How Long Does It Really Take You to Get to Work?

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This is a guest post by Colter Reed. Colter writes software, and writes about personal growth and productivity on his blog.

How long does it take you to get to work in the morning?

Got a number in mind? Remember that number.

Mine is fifteen. Five + ten. I’m going to put it to the test today.

Next question: how often are you late for work? Do you squeeze in, ten minutes late, or two minutes late, and hope no one noticed?

If you’re showing up late for work, your number for your commute time is too low.

Getting Out the Door

First, you have to get out the door. It takes longer than you think.

Make sure all the clocks in your house have the same time on them—the correct time. If you don’t even know what time it is, you’re not going to leave on time.

Do you have everything you need? Wallet? Keys? Sunglasses? Phone? Put everything in the same place, preferably together, so you can grab your stuff and go in the morning without hunting for things around the house.

The more you can prepare the night before, the less you’ll need to prepare in the morning.

Getting Through Traffic

Your car’s nav system or the Maps app on your phone will tell you how long it takes you to get to work. It’s an idealized time. Your commute will take longer.

Driving directions tell you how long it will take to pull up to the curb. You still need time to park… (Tweet this quote)

Oh, you forgot to grab your phone? Go back and get it. You’ll need that.

Give yourself time to hit every red light on the way. And everyone’s checking out that fender-bender. I know you know how to drive on these slick roads, but everyone else

Looks like you’re under an eighth of a tank. Better stop and fill up…

If You Aren’t Ten Minutes Early, You’re Late

Are you the employee of the month? Great! You have a space reserved for you, right by the entrance. That will save you a few minutes.

Need a proper cuppa to start your day? The line at the coffee bar in the cafeteria isn’t that long, and the barista can start your order on sight.

Don’t forget to drop your nephew’s birthday card off in the mail room.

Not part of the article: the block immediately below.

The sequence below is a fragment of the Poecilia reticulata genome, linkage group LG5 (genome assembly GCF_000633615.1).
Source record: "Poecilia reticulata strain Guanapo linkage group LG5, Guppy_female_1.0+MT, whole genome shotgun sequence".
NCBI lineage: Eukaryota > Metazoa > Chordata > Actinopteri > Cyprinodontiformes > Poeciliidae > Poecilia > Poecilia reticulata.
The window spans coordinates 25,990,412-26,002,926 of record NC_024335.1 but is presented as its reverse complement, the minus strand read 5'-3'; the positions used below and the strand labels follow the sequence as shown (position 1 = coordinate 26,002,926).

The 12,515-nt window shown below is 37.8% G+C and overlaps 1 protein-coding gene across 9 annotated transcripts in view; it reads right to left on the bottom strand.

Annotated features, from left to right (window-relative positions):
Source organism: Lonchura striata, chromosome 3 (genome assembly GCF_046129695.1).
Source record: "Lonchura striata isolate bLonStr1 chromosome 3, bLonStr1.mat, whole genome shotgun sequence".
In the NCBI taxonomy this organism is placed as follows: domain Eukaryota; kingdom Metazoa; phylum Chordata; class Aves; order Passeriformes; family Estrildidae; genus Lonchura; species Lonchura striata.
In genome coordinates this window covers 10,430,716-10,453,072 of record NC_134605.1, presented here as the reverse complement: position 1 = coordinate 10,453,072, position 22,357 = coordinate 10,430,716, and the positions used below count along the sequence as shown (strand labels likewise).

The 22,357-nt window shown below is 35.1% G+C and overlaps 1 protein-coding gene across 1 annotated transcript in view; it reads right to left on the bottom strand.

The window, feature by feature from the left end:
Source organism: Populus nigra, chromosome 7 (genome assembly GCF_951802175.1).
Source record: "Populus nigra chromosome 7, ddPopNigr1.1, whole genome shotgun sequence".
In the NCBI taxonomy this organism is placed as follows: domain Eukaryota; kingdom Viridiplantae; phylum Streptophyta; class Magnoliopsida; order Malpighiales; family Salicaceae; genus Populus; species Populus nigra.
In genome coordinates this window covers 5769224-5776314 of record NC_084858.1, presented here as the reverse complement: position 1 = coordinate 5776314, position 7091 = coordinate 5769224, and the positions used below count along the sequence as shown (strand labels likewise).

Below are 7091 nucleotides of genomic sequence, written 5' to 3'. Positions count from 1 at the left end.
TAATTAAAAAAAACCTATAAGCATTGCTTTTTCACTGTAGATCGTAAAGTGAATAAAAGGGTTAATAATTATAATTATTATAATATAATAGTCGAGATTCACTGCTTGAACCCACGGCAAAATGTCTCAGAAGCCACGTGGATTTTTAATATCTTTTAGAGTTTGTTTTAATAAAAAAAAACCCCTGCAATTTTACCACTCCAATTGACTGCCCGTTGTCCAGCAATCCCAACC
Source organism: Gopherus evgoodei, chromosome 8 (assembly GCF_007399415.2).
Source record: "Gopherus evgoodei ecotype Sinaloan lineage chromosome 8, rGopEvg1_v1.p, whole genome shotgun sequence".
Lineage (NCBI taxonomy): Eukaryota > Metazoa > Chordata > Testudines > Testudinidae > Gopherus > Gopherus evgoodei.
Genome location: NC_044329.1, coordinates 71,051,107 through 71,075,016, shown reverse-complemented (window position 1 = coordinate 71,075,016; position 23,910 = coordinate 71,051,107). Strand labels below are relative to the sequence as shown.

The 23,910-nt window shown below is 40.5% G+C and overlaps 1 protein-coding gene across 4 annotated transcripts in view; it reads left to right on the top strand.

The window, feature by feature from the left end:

One nature break later, you’re ready to dive in with your email check for the morning. Your day is under way!

…23 minutes late.

(It’s okay, there are still people trickling in and chatting by the water cooler. At least you aren’t as late as they are.)

Fortunately, Your Number is Fixable

I thought it would take fifteen minutes to get to work, five to get out the door and ten to get to work. It was closer to thirty. Ten to get out the door (saying goodbye to young kids is fun, but slow) and fifteen to drive to work. By the time I was in my office, half an hour had passed, not ten minutes.

Grab a stopwatch. There’s one on your phone. For two weeks, time yourself. Every commute. How long does it take to go from “I should leave for work now” until you’re sitting down (or standing up) ready to go?

If you don’t measure it, you’re not going to improve it. If your estimates are off by a fixed amount, you’re in luck. You just need to learn how long it really takes and adjust.

If you’re all over the place, you’ll need to take a deeper look at what’s happening. Is something blowing up your morning routine?

Tied up in rush-hour traffic? Try time-shifting your commute. Save yourself time and stress.

Bad at estimating? You can get better.

You’d be amazed how much more you can get done if you show up ten minutes early instead of ten minutes late.

You might even get that employee of the month parking spot.

Question: How have you made getting to work more predictable so you can be on time? What’s standing in your way? You can leave a comment by clicking here.

Invest just 10 minutes a day toward the right ideas, behaviors and strategies to finally be more productive at work…so you can spend less time there! 31 Days, 31 Ways: Daily Tips for Time Management Mastery is my time management course, containing 31 powerful daily lessons and 31 actionable exercises designed to help you take action, reduce stress, and reclaim your time. Click here to learn more.

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